Tuesday, March 3, 2009

The new new capitalism

Ex-Leaders at Countrywide Start Firm to Buy Bad Loans

So, it's all good, right? Very good.

“It has been very successful — very strong,” John Lawrence, the company’s head of loan servicing, told [former Countrywide president] Mr. Kurland one morning last week in a glass-walled boardroom here at PennyMac’s spacious headquarters, opened last year in the same Los Angeles suburb where Countrywide once flourished. “In fact, it’s off-the-charts good.”

'Off-the-charts' translates to 'awesome' unless you're in the business of trying to sell a CD or a book, which these guys aren't doing. It's like 'Hey, Margo, bring me those charts comparing our last quarter to the other mortgage bankers', and Margo goes 'No can do, boss, you can't even see the other guys unless I make the graph about twelve feet high'. 'Off-the-charts awesome, Margo, go buy yourself some heels'.

“It is sort of like the arsonist who sets fire to the house and then buys up the charred remains and resells it,” said Margo Saunders, a lawyer with the National Consumer Law Center.

Whatever, Margo. I dunno, probably the Countrywide execs had trouble getting new gigs with the stuffed shirts who are still trying to stay afloat, but they haven't had any trouble raising money, and they're taking advantage of the wide-open lemonade market, buying up those bad mortgages from the zombies for pennies on the dollar, then re-financing them or foreclosing them for nickels on the dollar.

“Kurland is seeking to capitalize on a situation that was a product of his own creation,” said Blair A. Nicholas, a lawyer representing retired Arkansas teachers who are also suing Mr. Kurland and other former Countrywide executives. “It is tragic and ironic. But then again, greed is a growth industry.”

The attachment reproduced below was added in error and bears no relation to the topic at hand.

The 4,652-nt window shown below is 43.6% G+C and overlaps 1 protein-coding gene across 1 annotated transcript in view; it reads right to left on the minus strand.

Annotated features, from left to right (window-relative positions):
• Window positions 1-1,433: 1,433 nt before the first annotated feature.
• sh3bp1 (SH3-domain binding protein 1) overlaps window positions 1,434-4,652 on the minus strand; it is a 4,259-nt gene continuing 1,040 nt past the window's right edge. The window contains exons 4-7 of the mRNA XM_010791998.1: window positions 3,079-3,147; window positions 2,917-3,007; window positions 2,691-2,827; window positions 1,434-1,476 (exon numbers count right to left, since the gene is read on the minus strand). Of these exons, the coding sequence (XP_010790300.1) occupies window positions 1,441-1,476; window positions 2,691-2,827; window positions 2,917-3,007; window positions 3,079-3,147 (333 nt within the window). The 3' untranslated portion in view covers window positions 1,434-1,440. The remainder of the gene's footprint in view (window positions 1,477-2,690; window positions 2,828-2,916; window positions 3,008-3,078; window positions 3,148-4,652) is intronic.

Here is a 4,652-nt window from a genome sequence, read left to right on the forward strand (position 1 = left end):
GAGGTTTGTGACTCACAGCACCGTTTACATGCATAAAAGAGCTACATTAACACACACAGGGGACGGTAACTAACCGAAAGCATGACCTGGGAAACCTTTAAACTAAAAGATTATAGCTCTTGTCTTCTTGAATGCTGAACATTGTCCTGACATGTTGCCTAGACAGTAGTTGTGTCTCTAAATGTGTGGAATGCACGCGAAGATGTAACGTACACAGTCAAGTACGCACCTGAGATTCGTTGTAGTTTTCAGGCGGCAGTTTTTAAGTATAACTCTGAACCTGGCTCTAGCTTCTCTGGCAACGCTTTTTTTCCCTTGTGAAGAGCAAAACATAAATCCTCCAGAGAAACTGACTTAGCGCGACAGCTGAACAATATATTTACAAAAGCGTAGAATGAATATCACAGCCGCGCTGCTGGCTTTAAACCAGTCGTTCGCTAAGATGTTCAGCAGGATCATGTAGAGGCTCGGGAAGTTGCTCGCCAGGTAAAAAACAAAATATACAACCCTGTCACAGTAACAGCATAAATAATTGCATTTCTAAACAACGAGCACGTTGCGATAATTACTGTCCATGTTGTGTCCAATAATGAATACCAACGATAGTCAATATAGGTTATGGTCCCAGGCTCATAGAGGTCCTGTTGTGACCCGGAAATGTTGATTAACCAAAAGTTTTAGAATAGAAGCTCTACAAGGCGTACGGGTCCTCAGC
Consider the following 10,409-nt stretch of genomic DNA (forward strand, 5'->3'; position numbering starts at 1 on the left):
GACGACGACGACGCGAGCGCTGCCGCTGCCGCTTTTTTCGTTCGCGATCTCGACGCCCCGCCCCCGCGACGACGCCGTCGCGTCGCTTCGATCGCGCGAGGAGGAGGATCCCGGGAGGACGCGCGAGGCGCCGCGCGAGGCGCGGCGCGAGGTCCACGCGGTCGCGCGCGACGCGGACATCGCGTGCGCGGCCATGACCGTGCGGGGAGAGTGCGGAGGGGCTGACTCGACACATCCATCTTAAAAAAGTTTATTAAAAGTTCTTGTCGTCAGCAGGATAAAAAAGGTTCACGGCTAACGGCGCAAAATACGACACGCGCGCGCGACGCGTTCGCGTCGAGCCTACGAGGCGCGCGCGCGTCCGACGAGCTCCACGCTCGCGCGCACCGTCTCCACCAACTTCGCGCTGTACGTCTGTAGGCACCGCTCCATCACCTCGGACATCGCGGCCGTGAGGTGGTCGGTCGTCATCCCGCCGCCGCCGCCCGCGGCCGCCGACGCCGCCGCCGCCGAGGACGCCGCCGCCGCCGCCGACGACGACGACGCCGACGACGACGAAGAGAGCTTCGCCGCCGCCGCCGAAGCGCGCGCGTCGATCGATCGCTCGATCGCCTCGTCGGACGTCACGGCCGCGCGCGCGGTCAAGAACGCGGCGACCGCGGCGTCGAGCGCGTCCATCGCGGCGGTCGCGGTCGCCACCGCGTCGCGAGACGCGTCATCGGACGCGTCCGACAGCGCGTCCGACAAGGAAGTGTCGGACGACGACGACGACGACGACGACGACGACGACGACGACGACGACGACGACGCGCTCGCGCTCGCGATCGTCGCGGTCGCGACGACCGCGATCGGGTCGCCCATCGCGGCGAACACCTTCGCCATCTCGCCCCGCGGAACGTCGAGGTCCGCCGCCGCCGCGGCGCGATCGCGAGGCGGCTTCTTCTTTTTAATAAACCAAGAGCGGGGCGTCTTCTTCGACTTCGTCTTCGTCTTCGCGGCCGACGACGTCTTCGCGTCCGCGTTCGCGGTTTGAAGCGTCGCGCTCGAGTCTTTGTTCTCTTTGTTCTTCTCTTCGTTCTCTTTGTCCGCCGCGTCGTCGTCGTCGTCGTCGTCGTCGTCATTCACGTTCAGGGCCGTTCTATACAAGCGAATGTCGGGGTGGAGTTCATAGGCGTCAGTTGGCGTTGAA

Which, economically, would appear to be a positive thing. All you need is a couple bottom feeders pulling in off-the-charts numbers, and before you know it, toxic assets are the hottest property in town. The Feds want somebody do this sort of work, they just didn't want these guys, but what the hey, even some homeowners are feeling the love. Just ask Margarita Laverde, proud owner of a $590,000 mortgage and a 7.25 rate that just got cut to 3.0.

“I kept on asking, ‘Are you sure this is correct? Are you sure?’ ” Ms. Laverde said. Even with this reduction, PennyMac stands to make a profit of at least 50 percent, a company official said.

Ms. Laverde could not care less that executives at PennyMac used to work at Countrywide. “What matters,” she said, “is that we know our house is secure and our credit is safe.”

More lemonade, Margo. It's all good.

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